In reality there's really no need to do it to the degree that we do on albums, as they aren't 'competing' against anything. However, I personally can't be arsed with the volume knob. Many times when im watching movies or listening to classical, it isn't in the optimal sonic environment and hence I lose track of what's happening during the quieter sections. With compression you're eliminating this, by getting all sections of a track to a similar volume level.
     
  18. Seance

    Seance Still Writes in Crayon

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    :oops:

    Could you link me that thread, please? I'm curious.

    Modern music in general, it seems to me? I don't listen to much modern metal, but I just have noticed as time has gone on with music in general that professionally recorded albums sound increasingly phoney, especially commercial/mainstream stuff.

    In fact, every album I've felt to have what I've always referred to as "lifeless" production have all checked positive for this compressed, flat, undynamic treatment. Albums like Deliverance, Enslaved's RUUN, Ulver's Blood Inside to an extent, Between the Buried and Me's Alaska, Sigh's new album, etc.

    That's kinda awful. :erk: That's a destructive mindset. If you aren't in the environment to be listening to music or to be watching a movie, why would you be? If the environment is too distracting to allow you to be engaged, it isn't the music's fault or movie's fault. However, even though it isn't the music's fault, it's the thing being butchered. If I buy an Arctic Monkeys album, it has apparently been mastered to be heard loudly and obnoxiously in a noisy environment, and that's honestly just fucking stupid, to put it bluntly. The sound quality is compromised for a non-musical gain. I mean, right now, I'm chilling in my quiet home, so what do I need a loud, noisey, undynamic, quality lacking album for? Why not an album with depth, space, and dynamics, and without unmusical production?
     
  19. KeithRT99

    KeithRT99 BOOSH.

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    ouch.:erk:
    I actually think that deliverance is a very dynamic album despite the brickwall limiting. listen to the interlude on "a fair judgement", i have to turn the volume up to hear it.

    also, everyone needs to pay less attention to what the waveform looks like, and pay more attention to how everything sounds. If it fatigues your ears, than i don't know what to say to you. IMO no opeth record is fatiguing to me, and some of my favorite sounding records are super smashed ( Dimmu - PEM, most Radiohead stuff, etc.)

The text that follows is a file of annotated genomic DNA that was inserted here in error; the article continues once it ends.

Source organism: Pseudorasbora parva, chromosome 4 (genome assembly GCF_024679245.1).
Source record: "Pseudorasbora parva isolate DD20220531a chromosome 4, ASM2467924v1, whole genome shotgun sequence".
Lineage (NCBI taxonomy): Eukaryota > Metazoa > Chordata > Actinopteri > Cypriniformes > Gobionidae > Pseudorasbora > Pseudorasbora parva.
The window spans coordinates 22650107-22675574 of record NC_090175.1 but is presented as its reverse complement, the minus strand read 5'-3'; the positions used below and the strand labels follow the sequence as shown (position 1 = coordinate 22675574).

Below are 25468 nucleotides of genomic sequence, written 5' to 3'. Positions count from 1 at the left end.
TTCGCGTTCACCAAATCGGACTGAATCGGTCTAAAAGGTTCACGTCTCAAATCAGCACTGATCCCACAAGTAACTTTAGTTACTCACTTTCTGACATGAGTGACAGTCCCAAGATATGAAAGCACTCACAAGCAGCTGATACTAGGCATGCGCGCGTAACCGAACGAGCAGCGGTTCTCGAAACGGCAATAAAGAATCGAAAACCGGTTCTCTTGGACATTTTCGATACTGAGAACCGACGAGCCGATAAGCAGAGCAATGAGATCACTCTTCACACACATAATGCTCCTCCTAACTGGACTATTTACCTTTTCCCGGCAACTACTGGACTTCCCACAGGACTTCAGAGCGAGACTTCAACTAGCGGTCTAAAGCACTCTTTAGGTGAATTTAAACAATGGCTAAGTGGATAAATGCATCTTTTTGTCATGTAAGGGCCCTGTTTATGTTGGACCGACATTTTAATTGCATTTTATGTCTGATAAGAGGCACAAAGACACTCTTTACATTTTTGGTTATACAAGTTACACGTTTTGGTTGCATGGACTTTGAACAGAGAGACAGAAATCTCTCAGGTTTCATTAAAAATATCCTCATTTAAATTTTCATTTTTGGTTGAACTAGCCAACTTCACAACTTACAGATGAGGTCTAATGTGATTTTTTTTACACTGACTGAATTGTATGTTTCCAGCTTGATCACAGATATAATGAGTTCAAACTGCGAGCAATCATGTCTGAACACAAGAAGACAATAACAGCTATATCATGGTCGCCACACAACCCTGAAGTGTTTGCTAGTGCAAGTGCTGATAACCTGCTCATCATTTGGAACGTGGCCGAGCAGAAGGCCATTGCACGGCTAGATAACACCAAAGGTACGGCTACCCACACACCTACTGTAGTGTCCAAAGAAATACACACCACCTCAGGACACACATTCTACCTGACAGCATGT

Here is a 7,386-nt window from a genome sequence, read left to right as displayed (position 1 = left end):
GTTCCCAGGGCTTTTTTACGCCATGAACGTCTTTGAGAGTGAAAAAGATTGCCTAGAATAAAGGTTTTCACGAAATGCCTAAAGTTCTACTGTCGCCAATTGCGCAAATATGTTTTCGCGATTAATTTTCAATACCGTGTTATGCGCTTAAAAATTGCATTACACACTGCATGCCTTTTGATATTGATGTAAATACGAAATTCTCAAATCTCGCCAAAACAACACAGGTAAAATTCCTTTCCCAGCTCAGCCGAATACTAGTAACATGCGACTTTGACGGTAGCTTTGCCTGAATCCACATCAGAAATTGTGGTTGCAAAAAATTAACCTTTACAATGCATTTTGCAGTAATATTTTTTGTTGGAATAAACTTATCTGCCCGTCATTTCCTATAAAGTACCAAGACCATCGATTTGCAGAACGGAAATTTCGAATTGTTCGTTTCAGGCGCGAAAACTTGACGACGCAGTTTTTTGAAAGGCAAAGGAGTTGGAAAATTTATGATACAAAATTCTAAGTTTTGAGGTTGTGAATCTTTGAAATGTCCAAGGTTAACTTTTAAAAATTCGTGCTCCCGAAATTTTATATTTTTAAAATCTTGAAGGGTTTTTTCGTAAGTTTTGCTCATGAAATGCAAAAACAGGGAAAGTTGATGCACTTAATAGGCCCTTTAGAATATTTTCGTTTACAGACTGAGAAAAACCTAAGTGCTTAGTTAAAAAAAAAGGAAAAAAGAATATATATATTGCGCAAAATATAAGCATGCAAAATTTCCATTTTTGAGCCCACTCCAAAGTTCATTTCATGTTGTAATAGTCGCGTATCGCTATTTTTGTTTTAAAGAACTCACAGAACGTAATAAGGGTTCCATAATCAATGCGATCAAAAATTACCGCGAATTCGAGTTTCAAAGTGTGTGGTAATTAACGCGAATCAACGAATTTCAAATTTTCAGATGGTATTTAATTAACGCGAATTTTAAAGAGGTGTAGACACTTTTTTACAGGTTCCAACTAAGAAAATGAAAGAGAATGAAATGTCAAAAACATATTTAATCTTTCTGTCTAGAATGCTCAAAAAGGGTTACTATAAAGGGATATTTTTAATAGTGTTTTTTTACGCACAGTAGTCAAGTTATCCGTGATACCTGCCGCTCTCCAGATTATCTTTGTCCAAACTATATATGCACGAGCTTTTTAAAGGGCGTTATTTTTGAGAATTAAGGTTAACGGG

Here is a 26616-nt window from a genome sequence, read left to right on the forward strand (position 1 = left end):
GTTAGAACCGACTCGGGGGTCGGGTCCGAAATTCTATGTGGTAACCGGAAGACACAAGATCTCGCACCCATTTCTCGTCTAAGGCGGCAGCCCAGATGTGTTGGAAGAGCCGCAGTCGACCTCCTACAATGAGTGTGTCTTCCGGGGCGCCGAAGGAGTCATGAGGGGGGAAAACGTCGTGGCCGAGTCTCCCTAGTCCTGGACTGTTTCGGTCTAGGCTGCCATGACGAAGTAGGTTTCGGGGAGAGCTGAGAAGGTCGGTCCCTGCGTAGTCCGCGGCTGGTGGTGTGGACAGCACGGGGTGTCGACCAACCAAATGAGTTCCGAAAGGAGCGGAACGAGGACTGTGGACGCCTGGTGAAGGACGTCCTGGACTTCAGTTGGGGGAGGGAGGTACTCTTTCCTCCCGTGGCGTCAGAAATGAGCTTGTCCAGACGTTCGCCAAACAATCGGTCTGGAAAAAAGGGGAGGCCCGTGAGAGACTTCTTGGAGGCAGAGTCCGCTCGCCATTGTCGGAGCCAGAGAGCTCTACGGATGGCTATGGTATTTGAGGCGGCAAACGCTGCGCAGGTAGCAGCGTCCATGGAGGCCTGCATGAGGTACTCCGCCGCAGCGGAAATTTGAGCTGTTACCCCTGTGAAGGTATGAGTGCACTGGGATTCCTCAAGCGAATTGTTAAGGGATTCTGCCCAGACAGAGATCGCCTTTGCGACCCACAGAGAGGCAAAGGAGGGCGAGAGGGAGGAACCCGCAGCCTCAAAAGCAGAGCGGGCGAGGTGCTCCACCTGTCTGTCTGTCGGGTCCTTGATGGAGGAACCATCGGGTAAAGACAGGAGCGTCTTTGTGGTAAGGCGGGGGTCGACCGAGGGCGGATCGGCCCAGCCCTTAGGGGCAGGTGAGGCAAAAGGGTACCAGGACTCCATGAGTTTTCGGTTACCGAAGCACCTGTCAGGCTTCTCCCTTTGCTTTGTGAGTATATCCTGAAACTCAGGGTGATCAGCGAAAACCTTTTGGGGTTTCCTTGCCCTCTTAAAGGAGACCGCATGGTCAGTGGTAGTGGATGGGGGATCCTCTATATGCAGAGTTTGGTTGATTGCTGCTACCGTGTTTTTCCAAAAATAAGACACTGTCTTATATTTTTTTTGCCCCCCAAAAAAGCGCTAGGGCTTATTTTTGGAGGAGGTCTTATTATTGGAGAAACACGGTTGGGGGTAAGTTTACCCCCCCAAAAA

20. Ermz

    Ermz ¯\(°_o)/¯

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    Because people are more likely to be listening to modern music on their iPods on the way to work, or in the car with fairly loud background traffic/engine noise.

    It makes commercial sense. They are catering towards the lowest common denominator. The majority of people aren't audiophiles, nor do they have great sound reproduction systems.

    I mean you seem to be throwing these questions at me as if I should be stumped, but I think you already understand *why* it happens. The sole reason that Opeth's, or any artist's music is available worldwide in hard copy format is because of the management/marketing etc. people involved in getting us to first know about the band, and then providing us relatively easy access to the records. Their goal is to reach as broad a market as possible, and that goal is reached by making the album hotter.

    About the Sneap forum thread, I've forgotten what it was called. I think it was featured on the main forum section (there's a ton of sub-forums now). You may have some luck searching strings like 'loudness war, mastering, squashing'.

    @Keith: I essentially agree with what you're saying. Opeth's records generally don't bother me, but then again I am accustomed to listening to the same song over 8 hours a day in my line of work. As far as I can hear, Opeth's records aren't obnoxiously squashed, nor does the mastering in any way hamper the musicality inherent to the records. I really think this entire topic is a bit of an exaggeration.

    As much as there is the occasional blatant offender in the loudness war, Opeth, IMO, isn't one of them.